I’ve covered some asinine quotes in my two years at Outkick, however this statement from former NBA player Josh Smith blew me away. The power forward claims LeBron James wouldn’t have been able to dominate his era the way he does in today’s game.
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“It’s a different game back then,” Smith said. “Much more physical. I don’t think he has the jumpshot or skills to really consistently dominate defenses then as he does today. There’s so much spacing in today’s game. We had 2-3 guys on a star player any given night. Nothing was easy.”
Now I know some folks reading this are thinking ‘Yeah, LeBron doesn’t have the physical toughness to play “old school” basketball, which places you on Josh Smith’s side. And I’m here to share some crippling news for those on that train:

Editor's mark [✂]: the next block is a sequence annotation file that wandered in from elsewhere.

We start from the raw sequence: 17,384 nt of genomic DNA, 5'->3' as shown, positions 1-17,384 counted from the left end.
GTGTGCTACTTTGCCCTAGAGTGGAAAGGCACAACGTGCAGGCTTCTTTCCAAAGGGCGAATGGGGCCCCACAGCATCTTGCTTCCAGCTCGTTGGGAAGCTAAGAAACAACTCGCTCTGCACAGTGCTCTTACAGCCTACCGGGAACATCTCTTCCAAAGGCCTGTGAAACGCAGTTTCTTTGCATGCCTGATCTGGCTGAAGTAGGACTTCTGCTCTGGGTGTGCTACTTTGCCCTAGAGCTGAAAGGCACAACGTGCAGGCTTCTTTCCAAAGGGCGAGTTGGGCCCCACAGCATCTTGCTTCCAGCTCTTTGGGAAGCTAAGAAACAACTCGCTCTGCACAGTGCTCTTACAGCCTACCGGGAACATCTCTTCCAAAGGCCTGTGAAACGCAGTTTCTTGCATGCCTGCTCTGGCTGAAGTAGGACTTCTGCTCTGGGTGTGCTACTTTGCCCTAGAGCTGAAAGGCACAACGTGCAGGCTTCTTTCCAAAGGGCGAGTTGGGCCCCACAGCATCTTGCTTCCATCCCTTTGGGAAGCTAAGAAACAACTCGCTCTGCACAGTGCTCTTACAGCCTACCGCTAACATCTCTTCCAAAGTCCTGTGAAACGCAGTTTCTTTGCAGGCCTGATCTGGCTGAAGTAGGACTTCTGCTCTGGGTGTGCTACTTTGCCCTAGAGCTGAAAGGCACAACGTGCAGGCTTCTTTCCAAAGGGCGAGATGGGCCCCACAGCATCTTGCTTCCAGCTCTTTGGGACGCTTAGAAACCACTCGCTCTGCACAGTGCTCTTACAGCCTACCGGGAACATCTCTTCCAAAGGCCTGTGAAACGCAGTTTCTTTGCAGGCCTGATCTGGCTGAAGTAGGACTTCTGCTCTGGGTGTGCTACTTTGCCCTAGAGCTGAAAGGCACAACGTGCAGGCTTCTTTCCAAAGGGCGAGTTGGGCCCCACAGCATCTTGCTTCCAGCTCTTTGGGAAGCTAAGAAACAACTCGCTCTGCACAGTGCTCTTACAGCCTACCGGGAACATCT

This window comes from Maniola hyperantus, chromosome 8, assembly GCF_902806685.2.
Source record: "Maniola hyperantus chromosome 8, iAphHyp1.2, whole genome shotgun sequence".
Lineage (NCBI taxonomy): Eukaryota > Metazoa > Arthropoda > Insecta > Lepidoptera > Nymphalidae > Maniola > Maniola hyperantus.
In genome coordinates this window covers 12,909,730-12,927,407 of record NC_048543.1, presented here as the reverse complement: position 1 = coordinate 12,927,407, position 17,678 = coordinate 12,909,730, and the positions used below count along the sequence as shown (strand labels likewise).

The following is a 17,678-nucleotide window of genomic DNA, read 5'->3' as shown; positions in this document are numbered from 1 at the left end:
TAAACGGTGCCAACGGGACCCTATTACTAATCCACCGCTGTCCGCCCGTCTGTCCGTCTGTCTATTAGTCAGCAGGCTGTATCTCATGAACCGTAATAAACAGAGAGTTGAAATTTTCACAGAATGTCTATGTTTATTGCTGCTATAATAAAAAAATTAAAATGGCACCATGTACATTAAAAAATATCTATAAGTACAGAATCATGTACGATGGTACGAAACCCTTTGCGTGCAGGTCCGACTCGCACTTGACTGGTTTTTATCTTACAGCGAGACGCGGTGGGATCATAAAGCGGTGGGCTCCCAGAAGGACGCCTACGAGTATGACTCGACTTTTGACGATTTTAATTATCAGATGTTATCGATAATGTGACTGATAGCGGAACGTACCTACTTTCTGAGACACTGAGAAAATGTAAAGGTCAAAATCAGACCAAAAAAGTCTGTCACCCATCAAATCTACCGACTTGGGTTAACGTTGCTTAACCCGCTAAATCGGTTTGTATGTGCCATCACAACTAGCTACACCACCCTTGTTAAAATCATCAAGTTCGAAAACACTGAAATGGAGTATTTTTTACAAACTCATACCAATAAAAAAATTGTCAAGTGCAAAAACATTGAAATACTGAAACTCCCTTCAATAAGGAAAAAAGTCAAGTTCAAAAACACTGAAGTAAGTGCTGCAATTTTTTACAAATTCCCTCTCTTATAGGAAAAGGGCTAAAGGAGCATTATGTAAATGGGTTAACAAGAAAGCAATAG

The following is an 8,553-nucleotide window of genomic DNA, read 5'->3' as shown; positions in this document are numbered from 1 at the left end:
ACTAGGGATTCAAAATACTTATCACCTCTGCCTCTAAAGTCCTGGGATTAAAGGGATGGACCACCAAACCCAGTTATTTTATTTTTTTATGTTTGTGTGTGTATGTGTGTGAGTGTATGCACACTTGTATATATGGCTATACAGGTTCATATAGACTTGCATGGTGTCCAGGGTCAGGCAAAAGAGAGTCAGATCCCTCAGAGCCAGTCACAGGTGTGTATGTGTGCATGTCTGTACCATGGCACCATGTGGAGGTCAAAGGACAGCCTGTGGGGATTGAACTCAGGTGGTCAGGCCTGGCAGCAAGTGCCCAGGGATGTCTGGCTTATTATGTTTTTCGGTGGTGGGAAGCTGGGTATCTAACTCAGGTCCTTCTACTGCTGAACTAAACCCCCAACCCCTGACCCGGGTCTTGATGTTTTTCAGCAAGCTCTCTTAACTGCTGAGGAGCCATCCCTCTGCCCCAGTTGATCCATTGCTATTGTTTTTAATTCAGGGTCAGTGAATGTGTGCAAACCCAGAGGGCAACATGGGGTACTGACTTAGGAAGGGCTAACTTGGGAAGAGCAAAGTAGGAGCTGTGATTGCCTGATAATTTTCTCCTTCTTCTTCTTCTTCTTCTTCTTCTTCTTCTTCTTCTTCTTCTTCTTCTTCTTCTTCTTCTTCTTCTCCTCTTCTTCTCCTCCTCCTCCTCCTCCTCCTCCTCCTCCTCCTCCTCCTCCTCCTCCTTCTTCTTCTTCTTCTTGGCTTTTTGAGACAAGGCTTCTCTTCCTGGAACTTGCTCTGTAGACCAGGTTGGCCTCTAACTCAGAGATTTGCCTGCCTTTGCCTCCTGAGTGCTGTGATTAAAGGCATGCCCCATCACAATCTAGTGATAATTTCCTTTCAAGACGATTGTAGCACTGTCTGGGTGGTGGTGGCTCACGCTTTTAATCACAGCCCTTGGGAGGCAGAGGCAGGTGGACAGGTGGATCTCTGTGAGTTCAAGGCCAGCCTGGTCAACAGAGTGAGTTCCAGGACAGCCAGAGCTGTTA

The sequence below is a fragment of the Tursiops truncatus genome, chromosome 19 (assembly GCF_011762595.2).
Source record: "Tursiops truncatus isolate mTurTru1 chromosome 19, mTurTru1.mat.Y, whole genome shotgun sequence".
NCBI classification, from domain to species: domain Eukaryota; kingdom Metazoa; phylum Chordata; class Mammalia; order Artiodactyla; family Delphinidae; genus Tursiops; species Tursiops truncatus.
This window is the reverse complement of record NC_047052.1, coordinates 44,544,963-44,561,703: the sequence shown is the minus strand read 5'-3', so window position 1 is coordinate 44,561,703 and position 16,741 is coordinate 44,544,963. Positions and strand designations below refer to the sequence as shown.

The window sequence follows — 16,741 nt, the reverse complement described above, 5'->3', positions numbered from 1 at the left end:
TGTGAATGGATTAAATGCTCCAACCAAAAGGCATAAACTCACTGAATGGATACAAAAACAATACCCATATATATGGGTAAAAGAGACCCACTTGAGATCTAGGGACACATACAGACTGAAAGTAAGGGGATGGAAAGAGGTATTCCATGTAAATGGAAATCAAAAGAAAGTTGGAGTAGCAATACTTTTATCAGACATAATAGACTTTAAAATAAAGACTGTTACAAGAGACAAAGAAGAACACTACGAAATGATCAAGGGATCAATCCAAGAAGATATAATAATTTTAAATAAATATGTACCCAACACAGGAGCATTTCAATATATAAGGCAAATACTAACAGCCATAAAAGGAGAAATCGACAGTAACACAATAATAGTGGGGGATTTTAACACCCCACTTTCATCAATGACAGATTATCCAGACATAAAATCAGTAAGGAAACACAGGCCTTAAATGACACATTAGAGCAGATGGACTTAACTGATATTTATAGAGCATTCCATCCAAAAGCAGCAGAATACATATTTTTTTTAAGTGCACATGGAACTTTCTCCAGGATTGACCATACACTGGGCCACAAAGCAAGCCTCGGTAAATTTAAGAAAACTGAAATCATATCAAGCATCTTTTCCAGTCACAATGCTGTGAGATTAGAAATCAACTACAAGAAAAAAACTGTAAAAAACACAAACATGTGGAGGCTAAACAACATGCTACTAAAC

It’s called jealousy. Want me to prove it? That early 2000s NBA Smith alludes to that “didn’t have as much space as today’s game” is largely because of players, like Josh Smith, lacking skill. The reason we see three-point shooting and “spacing” like we do in the present is because NBA GMs demand it to accommodate their star talent. Spacing, objectively speaking, helps star players avoid double and triple teams to more easily impact the game. That’s strategy, not a “soft league.”
And let’s not forget Josh Smith just said “back then”, that implies he played in an era prior to LeBron James. That’d be false. Smith was drafted in 2004 — otherwise known as the year AFTER LeBron James. Perhaps he’s just upset James worked at his game and continues to dominate in year 18 while Smith plays in Japan or whatever the hell he does with his time these days.
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Get a grip, Josh. LeBron James dominates because he’s better and worked harder than you ever could. And let’s just say LeBron was forced to travel back into the 90’s when physical play was more prevalent, today’s king would be forced to adjust. What I’m wondering now is what’s stopping Josh Smith from re-entering into today’s league where scoring comes easier?